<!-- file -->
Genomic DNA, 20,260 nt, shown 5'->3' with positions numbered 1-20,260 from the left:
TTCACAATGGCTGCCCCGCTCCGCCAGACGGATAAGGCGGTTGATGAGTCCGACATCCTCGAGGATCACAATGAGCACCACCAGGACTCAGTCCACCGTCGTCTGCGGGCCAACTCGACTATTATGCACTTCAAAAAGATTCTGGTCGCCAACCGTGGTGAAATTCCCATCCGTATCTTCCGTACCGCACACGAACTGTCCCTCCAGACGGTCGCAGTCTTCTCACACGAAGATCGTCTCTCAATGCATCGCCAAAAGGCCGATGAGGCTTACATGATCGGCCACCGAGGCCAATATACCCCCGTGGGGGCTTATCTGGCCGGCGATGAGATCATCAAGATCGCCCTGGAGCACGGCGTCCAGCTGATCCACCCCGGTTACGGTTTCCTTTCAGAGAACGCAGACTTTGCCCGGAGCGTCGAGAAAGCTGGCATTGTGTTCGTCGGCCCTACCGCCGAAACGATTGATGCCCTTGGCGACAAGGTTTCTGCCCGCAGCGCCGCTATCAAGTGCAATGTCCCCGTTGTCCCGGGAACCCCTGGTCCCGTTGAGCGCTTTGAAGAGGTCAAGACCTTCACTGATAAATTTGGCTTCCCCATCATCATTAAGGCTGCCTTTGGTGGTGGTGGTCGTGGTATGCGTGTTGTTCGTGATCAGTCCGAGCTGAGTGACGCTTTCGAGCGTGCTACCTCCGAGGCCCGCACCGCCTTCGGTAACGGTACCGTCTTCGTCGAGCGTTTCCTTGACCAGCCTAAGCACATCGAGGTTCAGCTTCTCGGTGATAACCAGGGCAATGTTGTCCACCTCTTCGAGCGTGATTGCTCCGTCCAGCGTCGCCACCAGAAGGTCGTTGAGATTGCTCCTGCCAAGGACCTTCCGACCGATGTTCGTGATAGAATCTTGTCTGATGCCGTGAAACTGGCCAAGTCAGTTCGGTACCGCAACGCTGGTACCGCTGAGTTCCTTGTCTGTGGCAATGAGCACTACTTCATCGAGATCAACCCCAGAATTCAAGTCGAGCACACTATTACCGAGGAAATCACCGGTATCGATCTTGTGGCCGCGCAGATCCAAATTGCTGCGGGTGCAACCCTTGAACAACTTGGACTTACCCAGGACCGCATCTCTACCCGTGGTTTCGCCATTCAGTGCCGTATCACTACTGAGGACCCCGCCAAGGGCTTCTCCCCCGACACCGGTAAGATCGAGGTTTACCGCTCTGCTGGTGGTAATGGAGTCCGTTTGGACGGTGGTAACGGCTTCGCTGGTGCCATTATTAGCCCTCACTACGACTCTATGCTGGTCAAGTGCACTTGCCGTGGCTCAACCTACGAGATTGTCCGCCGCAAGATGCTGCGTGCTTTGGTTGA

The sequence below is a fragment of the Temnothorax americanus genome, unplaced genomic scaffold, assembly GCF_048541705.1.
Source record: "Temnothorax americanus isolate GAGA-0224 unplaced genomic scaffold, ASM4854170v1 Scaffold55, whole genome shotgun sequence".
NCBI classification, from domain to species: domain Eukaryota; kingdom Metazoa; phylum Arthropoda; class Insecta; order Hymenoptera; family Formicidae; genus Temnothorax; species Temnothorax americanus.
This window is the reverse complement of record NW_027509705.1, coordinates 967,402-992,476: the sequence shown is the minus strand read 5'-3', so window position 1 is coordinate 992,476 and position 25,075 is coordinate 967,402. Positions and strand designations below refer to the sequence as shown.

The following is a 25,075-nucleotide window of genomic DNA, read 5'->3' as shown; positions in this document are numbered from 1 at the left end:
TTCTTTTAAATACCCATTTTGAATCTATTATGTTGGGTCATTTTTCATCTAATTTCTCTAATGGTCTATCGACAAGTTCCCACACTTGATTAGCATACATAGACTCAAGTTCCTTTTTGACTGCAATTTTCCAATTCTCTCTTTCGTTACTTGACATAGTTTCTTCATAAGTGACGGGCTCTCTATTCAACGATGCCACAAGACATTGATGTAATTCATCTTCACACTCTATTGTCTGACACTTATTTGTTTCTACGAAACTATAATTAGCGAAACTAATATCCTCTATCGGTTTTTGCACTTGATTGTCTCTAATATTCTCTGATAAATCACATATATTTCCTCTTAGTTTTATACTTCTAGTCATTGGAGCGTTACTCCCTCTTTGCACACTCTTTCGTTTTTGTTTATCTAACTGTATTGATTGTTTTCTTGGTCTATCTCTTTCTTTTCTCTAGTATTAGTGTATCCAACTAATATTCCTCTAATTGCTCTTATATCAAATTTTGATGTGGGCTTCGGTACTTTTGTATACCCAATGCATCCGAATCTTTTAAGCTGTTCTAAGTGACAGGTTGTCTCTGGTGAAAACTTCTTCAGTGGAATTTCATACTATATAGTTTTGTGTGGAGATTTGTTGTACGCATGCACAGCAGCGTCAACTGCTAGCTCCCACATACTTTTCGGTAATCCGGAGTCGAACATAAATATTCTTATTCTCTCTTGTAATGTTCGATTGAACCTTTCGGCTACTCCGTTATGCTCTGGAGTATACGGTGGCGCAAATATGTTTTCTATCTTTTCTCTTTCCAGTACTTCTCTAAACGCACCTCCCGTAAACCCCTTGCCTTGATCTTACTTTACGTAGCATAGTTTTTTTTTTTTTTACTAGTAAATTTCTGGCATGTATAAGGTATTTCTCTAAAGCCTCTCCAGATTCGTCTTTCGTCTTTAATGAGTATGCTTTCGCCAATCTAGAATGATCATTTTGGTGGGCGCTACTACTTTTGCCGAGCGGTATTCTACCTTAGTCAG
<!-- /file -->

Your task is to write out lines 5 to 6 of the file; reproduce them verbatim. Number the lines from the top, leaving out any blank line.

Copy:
NCBI classification, from domain to species: domain Eukaryota; kingdom Metazoa; phylum Arthropoda; class Insecta; order Hymenoptera; family Formicidae; genus Temnothorax; species Temnothorax americanus.
This window is the reverse complement of record NW_027509705.1, coordinates 967,402-992,476: the sequence shown is the minus strand read 5'-3', so window position 1 is coordinate 992,476 and position 25,075 is coordinate 967,402. Positions and strand designations below refer to the sequence as shown.